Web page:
Noradrenergic dysfunction in the prefrontal cortex in depression: an [15O] H2O PET study of the neuromodulatory effects of clonidine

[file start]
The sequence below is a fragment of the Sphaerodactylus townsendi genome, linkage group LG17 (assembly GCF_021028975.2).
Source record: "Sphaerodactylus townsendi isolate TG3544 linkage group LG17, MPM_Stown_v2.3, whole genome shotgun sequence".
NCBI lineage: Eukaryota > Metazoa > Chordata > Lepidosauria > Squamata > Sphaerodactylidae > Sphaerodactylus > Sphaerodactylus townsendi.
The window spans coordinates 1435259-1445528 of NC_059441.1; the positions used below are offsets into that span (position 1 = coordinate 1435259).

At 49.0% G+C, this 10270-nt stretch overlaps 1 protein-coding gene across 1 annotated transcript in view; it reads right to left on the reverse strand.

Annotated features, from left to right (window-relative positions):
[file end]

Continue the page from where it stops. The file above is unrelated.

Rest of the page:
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BACKGROUND: Noradrenergic dysfunction has been consistently implicated in depression. Much of the evidence, though, has been indirect, such as an attenuated growth hormone response to the alpha2-adrenoceptor agonist clonidine. To more directly examine central functioning of the noradrenergic system in depression, we have used [15O] H2O positron emission tomography (PET) to measure cerebral blood flow (rCBF) in combination with clonidine as a neuromodulatory probe. METHODS: Subjects were six depressed and six healthy women, medication free and matched for age and phase of menstrual cycle. Two PET scans were acquired at baseline and two scans at 20 and 35 min following an intravenous clonidine infusion of 1.4 microg/kg while subjects performed a sustained attention task. RESULTS: The growth hormone response did not show a significant difference between groups. However, PET results revealed a difference in the right superior prefrontal cortex that was resolved as an interaction from decreased rCBF in healthy control subjects but increased rCBF in the depressed group, which was not accounted for by differences in task performance. CONCLUSIONS: This differential effect of clonidine in the right prefrontal cortex provides in vivo evidence of noradrenergic dysfunction in depression, which we postulate arises from functionally impaired presynaptic alpha2-adrenoceptors as well as regionally "supersensitive" postsynaptic cortical alpha2-adrenoceptors.
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